The fiscal strains imposed by the financial market bailouts and fiscal stimuluses coupled with the continuing economic weakness (with its attendant drop in tax and other revenues), has dramatically raised the debt burdens of all major economies. Germany's government debt outstanding is expected to increase to the equivalent of 77% of GDP in 2010, up from 60% in 2002, and in Britain that figure is expected to more than double over the same period, to more than 80%.
Eastern Europe is the worst affected by the burgeoning debt disease as its governments gorged on domestic and, more damagingly, foreign debt. Public debt in Ireland is expected to soar to 83% of GDP next year, from just 25% in 2007. Latvia's borrowings are set to reach the equivalent of nearly half the economy next year, up from 9% a mere two years ago. The debt situation is worse with the two other Baltic states of Lithuania and Estonia, and others like Bulgaria and Hungary, all of whom carry foreign debt that exceeds 100% of their GDPs.
Encouragingly, India has been among the few countries which have managed to keep their debt shares stabilized, despite the fiscal stimulus spending. Interesingly, it is among the few major countries expected to show a slight decline in debt share over the next year. Further, unlike the vulnerable East European and Latin American economies, external liabilities form a very small share of the debt burden. Short-term debt coming due is also a small share. However, of great concern is the fact that India's debt burden as a share of GDP is the highest among all the major emerging economies, almost double that of their average.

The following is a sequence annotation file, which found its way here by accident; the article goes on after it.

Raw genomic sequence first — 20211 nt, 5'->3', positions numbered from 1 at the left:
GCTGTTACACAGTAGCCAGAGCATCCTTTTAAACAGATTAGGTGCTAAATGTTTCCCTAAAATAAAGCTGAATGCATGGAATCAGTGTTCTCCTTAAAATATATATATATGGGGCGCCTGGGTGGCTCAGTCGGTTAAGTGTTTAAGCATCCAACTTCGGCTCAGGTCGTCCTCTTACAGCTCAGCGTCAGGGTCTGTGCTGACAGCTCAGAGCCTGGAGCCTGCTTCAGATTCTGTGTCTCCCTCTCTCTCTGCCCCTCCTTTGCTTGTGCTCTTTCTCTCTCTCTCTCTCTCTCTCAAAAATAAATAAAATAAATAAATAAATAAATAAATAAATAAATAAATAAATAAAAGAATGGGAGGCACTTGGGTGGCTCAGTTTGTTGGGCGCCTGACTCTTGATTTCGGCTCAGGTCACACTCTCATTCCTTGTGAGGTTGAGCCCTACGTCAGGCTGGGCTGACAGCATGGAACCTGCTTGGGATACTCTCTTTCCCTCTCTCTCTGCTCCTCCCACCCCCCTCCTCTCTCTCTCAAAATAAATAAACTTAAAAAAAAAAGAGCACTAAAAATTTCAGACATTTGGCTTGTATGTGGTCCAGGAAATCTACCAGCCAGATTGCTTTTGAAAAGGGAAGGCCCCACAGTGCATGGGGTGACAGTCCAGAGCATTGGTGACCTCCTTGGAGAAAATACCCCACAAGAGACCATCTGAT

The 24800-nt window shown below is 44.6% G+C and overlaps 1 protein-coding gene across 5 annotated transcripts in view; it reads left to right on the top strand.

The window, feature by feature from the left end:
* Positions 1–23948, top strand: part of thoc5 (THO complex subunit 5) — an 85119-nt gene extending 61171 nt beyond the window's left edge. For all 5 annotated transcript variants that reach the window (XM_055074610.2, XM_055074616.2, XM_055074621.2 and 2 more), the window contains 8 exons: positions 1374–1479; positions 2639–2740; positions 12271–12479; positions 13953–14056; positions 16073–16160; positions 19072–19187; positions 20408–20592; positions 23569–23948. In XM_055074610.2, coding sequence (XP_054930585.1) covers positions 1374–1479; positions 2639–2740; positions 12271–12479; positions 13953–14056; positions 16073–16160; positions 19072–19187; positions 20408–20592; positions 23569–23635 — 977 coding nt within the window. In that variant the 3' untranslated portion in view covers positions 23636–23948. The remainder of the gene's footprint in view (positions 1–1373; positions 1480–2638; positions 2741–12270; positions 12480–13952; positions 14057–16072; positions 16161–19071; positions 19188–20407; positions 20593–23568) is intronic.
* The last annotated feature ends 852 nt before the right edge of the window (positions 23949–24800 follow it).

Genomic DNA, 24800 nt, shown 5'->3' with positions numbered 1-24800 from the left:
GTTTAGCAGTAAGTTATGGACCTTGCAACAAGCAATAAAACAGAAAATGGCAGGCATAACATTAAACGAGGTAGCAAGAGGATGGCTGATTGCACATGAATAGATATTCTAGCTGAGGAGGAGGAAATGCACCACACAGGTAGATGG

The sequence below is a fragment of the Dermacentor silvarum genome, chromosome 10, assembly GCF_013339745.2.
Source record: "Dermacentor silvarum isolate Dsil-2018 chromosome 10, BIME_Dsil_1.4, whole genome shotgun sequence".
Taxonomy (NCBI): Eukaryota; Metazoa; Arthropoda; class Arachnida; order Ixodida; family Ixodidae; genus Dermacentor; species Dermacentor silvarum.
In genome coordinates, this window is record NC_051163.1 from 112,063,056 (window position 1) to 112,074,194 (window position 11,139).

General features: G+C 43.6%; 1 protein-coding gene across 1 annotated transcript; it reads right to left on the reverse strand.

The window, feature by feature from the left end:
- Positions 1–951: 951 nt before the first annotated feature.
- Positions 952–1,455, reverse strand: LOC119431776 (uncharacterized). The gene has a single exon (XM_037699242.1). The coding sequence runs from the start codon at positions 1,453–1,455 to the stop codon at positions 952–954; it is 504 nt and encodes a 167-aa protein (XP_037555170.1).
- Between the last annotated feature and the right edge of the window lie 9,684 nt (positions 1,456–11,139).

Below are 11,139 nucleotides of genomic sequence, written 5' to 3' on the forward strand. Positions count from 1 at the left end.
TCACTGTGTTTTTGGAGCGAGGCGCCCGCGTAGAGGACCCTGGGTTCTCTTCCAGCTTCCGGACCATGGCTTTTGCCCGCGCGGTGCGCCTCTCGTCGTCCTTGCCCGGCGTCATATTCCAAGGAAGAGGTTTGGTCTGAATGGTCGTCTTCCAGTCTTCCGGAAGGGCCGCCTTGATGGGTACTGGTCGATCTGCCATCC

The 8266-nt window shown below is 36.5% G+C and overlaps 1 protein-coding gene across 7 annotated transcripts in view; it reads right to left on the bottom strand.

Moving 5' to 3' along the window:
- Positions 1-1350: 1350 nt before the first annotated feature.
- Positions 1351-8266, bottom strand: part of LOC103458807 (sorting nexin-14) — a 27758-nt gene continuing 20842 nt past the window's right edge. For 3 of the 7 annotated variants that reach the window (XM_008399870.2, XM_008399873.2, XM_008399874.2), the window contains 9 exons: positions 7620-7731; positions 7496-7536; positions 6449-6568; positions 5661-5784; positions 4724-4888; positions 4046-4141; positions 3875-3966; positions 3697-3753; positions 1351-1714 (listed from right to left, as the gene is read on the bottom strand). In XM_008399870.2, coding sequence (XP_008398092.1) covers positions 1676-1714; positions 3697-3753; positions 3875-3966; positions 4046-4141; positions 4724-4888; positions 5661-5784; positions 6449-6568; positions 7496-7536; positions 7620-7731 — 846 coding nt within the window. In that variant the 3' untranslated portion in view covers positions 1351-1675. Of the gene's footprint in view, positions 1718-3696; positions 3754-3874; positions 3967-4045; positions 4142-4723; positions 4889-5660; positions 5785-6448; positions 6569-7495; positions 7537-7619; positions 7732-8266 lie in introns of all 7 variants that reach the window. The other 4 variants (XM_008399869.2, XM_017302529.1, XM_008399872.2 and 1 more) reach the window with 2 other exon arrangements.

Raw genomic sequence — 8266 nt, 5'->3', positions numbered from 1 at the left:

In this context, Catherine Rampell has an interesting post in Economix, which seeks to put in perspective the burgeoning public debt burdens across the world and find out what level of public debt marks the Rubicon. It compares the trends and projections of government debt across countries from Moody's Investors Service and feels that the debt thresholds vary across nations.
Though many emerging economies, especially from East Europe have debt levels much lower (as share of their GDP's) than Japan and the US, they face greater threats and are more vulnerable to economic shocks. Japan and Italy ahve been sustaining more than 100% debt burdens for more than a decade without much trouble, whereas similar figures for any developing economy would have spelt certain disaster. The Moody's estimates predict debt ratios of 223.4% of GDP for Japan, 99.3% for US, 79.5% for India, and just 15.7% for China for 2010.
In their magisterial examination of 800 years of financial crises, Carmen Reinhart and Kenneth Rogoff had found evidence that the thresholds for default are much lower for many emerging markets. They also argue that developing countries have lower market credibility of their institutions and governments and therefore have low levels of debt intolerance, especially those who have had a history of debt defaults. Further, since they have large share of foreign borrowings, they cannot use inflation to deflate away their debts.